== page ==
MIAMI — This week’s iteration of Design Miami, the fair scheduled to open on Wednesday and run alongside Art Basel Miami Beach, will be noteworthy for more than just the customary mix of items that blend art with function. It will also be the first edition whose content has been overseen by Design Miami’s new curatorial director, Wava Carpenter, who was appointed in April.
Ms. Carpenter, 47, however, is anything but new to the fair: She was its first employee 15 years ago and has been involved with it on and off, in various capacities, ever since.
“She’s always had her fingers in what we were doing,” said Craig Robins, a co-founder of Design Miami. “This is now just where it’s being formalized; it’s on a larger scale, and she’s got more responsibility.”
Starting in 2006, Ms. Carpenter worked full time for five years at the fair, which has its roots in a one-off event, Design 05. For several years, she worked for two design-focused websites but continued, initially, to work for Design Miami part time. In 2019 she returned as a consultant. Her responsibilities have included, among other things, organizing talks, writing catalog text, curating exhibitions and working on designer collaborations. She was also involved in DM/BX, a retail website, which Design Miami introduced in September.
“Storytelling, in some way, is a through line of it all — why something is interesting, why it’s worth knowing,” Ms. Carpenter said over tea at a sunny outdoor cafe near her office in Miami’s Design District, about a 15-minute drive from South Beach. “That’s true in writing articles. That’s true in curating exhibitions. It’s even true in merchandising a web shop.”
As curatorial director, Ms. Carpenter supervises the content of Design Miami’s fairs in Florida and Basel, Switzerland. (The most recent Swiss edition, in September, was curated by her predecessor, Aric Chen, although she was involved in other aspects of the event.) Podium, an offshoot of Design Miami that was introduced in Miami last year and held in Shanghai this month, is also part of her sphere. (A version in Doha, Qatar, is planned for next spring.) She’ll keep working with DM/BX, too.
For the last few years, Design Miami’s fairs, including Podium, have had a theme. The theme for December, which was conceived by Ms. Carpenter, is “Human Kind.” The intention, she said, is “to talk about leveling hierarchies” including, she added, “all the creatures of the earth, and among humans as well.”
The interpretations of that theme are diverse. Southern Guild, a gallery in Cape Town, will be exhibiting ceramics that examine the culture of South Africa’s Indigenous Xhosa culture, for example. Chicago’s Volume Gallery will feature pieces by the Los Angeles-based artist Tanya Aguiñiga; the work is a commentary on threats against Black and Indigenous people and other minorities.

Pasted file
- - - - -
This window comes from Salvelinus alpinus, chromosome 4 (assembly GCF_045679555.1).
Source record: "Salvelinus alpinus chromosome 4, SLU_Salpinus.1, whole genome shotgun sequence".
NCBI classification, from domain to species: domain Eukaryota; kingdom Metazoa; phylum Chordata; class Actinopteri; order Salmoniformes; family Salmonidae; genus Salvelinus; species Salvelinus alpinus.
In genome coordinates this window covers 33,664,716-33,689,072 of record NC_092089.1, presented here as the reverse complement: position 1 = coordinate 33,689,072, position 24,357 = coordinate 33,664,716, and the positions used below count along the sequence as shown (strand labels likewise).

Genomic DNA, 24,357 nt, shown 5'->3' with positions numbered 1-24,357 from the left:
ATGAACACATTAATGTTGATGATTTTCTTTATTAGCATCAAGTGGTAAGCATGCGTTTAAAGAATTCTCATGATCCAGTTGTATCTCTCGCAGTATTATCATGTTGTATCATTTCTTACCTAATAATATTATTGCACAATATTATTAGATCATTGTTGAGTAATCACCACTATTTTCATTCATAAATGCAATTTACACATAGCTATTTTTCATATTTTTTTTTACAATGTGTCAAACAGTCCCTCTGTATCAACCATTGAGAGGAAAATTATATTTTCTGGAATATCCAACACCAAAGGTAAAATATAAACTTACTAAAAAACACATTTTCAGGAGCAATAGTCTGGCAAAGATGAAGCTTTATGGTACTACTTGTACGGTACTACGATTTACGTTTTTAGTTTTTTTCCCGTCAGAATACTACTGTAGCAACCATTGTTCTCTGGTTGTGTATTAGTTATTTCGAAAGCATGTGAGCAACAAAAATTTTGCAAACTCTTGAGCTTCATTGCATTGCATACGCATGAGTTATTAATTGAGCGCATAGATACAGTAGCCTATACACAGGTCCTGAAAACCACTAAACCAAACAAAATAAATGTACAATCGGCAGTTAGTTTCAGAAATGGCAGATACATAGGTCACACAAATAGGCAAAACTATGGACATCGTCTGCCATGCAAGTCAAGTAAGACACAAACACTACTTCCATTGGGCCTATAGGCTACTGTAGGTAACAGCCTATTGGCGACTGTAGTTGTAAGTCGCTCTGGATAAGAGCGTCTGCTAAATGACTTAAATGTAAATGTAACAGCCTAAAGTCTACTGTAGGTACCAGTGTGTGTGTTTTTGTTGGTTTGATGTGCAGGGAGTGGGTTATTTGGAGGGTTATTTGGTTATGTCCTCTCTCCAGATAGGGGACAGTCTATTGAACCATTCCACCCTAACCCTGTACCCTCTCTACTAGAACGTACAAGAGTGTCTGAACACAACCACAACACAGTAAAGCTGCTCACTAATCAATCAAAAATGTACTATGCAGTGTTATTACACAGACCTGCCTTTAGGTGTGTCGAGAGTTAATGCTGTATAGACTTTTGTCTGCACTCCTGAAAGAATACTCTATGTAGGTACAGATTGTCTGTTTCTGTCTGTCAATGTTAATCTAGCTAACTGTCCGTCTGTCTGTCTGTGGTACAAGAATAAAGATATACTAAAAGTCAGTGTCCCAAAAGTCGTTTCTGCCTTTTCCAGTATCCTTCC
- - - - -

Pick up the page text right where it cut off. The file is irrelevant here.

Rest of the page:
Her commitment to inclusion is nothing new. “Wava has always been a major advocate and champion of unrepresented studio artists and young, up-and-coming emerging talent,” said Ashlee Harrison, director of the Americas for Carpenters Workshop Gallery (no relation to Ms. Carpenter).
Ms. Carpenter recently co-curated an exhibition at the New York location of Carpenters Workshop Gallery through Anava Projects, an organization she co-founded in 2019 to help socially conscious artists expand their reach. (She remains active in Anava, even at her new position.). Titled “The New Guard: Stories from the New World,” it opened last month. It includes pieces by artists like Anubha Sood and Susannah Weaver.
“I really like to work with young designers and help them get opportunities,” Ms. Carpenter said. “I just get a kick out of trying to make those connections so that they have a leg up.”
Ms. Carpenter was born in Indianapolis and raised in Astor, Fla., about 300 miles from the Miami Beach tent that will house Design Miami. It was, as she put it, “kind of middle-of-nowhere Florida.” She became interested in art as a child, inspired in part by her maternal grandfather, a commercial artist who worked on projects such as painting murals in homes and churches and designing lighting fixtures.
After earning an undergraduate degree in humanities and philosophy in 2003 from Florida State University in Tallahassee, Ms. Carpenter moved to Miami and was hired by an art restorer, which led to helping update hotels like the Sagamore Hotel South Beach. “I started working with interior designers and I was like, ‘I love this!’” she said. That passion inspired her move to New York City, to pursue a master’s degree in the history of decorative arts and design from Parsons School of Design in its partnership with the Cooper Hewitt, Smithsonian Design Museum, which she earned in 2006. Later that year, she moved back to Florida to work at Design Miami.
Ms. Carpenter lives with her partner, René Morales, chief curator at the Pérez Art Museum Miami, and their 10-year-old daughter in the Roads neighborhood of Miami, about five miles south of the Design District.
Although Design Miami has expanded since its inception, one thing has not changed: the lack of a universal term to describe the creations it exhibits, which are sometimes called collectible design, or, alternatively, functional design.
“It’s definitely work that doesn’t fit into definitions,” Ms. Carpenter said, “but I like to support that work that doesn’t fit very well.”
It is a category that, she added, “doesn’t live strictly in the art world.”
“I’m happily calling it design.”